Rural residents face spike in fire insurance rates

Rural residents face spike in fire insurance rates

Rural residents face spike in fire insurance rates Residents of North Fork, part of Grand Forks in British Columbia, will see their fire insurance premiums skyrocket due to a shortfall in volunteer fire fighters.
 
The Grand Forks Fire/Rescue Fire Chief, Dale Heriot, spoke to about 50 North Fork residents at the George Evans Fire Hall recently to appeal for new volunteers.
 
According to the Grand Forks Gazette, which covered the event, Canadian fire halls are required to have 15 volunteers, unless they are considered a satellite, which the George Evans Fire Hall is, in which case it can operate with 10 volunteers and maintain its Level 4 rating (“semi-protected”).
 
With less than ten volunteers the Fire Underwriters Survey (FUS) changes the rating to Level 5, creating an “unprotected” status. Brokers are advised to inform clients that this will drive their insurance rates up significantly. The FUS provides data to about 85% of the private sector property and casualty insurers in Canada.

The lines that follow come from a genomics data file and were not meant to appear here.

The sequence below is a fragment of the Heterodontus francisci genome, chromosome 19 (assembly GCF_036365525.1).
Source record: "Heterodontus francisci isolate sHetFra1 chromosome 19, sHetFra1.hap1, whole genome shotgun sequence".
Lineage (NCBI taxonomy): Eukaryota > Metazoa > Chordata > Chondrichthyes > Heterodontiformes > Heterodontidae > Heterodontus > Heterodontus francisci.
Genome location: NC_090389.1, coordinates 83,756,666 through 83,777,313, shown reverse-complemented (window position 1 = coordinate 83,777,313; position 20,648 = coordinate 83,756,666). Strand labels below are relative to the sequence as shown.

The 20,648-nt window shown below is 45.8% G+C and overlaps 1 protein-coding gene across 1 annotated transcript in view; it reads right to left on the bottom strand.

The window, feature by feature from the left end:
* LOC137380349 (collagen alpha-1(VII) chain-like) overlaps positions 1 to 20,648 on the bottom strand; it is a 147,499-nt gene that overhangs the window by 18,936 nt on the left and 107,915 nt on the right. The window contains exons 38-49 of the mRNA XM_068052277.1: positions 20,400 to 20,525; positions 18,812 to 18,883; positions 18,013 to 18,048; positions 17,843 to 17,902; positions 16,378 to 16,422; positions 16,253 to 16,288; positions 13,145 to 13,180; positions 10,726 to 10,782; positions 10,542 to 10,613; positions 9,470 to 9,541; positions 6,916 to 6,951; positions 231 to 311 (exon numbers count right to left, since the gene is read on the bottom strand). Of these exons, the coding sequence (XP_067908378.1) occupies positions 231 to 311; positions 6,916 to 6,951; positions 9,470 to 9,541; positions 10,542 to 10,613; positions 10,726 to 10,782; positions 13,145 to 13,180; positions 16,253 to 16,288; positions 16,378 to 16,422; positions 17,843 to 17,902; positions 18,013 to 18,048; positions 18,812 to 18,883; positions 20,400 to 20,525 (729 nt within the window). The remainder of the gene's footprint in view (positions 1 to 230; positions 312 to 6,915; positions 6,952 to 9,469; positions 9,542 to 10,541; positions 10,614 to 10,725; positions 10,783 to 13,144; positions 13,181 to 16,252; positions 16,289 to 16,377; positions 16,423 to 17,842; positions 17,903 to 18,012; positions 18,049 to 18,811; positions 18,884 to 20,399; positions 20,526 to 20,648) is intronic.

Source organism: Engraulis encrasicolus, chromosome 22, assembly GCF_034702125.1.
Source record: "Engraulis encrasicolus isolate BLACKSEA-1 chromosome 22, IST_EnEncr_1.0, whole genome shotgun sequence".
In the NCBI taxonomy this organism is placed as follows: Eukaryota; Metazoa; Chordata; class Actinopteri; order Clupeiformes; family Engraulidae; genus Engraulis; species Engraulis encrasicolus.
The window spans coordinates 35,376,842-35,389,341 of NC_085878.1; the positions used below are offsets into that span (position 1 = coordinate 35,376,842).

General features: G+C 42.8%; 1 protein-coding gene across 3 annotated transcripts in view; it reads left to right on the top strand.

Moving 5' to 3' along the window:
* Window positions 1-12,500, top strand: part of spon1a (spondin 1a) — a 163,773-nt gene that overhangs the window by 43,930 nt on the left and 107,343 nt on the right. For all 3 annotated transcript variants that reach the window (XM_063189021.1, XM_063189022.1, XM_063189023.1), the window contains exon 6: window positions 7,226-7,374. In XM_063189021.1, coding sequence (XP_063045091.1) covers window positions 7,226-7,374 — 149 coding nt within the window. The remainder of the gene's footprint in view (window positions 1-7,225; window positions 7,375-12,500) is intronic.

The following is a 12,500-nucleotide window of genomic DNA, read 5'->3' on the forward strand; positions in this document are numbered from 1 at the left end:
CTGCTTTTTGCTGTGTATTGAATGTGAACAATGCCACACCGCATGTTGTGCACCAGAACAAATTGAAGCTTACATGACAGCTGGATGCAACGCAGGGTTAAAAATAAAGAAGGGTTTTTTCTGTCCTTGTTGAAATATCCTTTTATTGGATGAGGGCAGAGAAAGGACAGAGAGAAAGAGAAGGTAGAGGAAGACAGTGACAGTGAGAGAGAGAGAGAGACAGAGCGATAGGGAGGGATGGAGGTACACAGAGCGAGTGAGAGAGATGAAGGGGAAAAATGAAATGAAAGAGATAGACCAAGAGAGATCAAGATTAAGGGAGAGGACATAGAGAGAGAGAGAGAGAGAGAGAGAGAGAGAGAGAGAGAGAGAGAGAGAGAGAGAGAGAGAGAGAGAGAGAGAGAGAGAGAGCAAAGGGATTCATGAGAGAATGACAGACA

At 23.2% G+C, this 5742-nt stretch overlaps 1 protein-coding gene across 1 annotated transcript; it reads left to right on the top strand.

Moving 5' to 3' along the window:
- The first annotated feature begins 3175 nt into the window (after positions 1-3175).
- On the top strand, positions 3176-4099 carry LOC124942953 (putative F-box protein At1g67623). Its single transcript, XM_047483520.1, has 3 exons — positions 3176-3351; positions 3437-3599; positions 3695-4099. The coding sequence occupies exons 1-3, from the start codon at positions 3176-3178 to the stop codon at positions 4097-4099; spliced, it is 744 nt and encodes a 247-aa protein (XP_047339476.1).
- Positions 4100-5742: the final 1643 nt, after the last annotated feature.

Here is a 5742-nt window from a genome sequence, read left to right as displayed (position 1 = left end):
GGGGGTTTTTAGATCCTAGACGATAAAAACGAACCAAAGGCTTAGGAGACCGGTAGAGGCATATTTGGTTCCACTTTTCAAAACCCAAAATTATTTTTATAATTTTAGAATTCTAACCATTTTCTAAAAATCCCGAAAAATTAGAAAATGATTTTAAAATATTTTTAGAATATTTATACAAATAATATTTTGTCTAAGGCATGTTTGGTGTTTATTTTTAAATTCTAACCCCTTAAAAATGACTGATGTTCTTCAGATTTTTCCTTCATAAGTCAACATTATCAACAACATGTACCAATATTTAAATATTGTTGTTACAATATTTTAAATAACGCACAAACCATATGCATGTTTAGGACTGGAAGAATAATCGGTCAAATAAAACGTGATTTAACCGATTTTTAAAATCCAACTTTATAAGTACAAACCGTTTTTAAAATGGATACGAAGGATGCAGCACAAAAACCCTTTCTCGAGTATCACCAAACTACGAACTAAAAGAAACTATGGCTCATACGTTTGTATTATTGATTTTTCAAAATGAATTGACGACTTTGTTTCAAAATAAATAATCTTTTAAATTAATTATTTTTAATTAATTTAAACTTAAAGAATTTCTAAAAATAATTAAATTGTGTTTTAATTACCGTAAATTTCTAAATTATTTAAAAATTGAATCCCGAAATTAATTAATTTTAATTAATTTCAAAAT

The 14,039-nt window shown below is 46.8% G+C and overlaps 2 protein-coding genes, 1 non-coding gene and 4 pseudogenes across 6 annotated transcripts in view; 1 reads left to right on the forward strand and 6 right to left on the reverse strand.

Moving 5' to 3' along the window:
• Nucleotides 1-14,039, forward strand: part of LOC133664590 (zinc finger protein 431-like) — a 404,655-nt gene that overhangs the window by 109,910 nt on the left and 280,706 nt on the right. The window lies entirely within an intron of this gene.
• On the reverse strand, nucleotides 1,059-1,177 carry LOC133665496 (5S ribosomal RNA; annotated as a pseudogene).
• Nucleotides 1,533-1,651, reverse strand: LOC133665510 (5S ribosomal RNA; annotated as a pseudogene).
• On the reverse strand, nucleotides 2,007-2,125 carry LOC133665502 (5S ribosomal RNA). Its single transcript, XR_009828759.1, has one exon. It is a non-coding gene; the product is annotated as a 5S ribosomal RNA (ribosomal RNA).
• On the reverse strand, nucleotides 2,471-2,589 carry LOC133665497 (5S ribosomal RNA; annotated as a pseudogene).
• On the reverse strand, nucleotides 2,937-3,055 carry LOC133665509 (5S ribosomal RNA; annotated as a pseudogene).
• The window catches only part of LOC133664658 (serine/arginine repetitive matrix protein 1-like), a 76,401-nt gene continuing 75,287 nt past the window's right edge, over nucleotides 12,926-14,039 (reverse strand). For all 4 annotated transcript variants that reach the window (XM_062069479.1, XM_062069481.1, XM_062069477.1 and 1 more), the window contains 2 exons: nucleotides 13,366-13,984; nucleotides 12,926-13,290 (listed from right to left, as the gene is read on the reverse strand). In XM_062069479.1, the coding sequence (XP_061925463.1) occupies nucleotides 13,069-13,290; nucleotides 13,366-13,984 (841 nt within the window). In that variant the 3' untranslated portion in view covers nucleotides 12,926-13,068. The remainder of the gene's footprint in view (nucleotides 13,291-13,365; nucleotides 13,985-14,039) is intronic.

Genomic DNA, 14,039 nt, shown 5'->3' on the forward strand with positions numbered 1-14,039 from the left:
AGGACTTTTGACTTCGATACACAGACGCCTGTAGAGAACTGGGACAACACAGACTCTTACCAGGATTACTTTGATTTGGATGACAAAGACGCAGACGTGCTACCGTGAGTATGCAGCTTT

As it stands, the North Fork hall only has three volunteer firefighters, leaving a significant shortfall and an intervention by the FUS increasingly likely.
 
Residents living about 8km north of North Fork are expected to be impacted, while residents living closer to town are deemed to be protected by the downtown fire hall.
 
The Gazette reports that average insurance rates for a $300,000 North Fork home are $1,310 at the current semi-protected rating but will rise to $3,290 if the rating drops to unprotected.
 
The town’s problems represent the kind of underwriting challenges commercial brokers increasingly face as they look to protect clients. Brokers in other markets are already studying similar cases to see what if any workaround is possible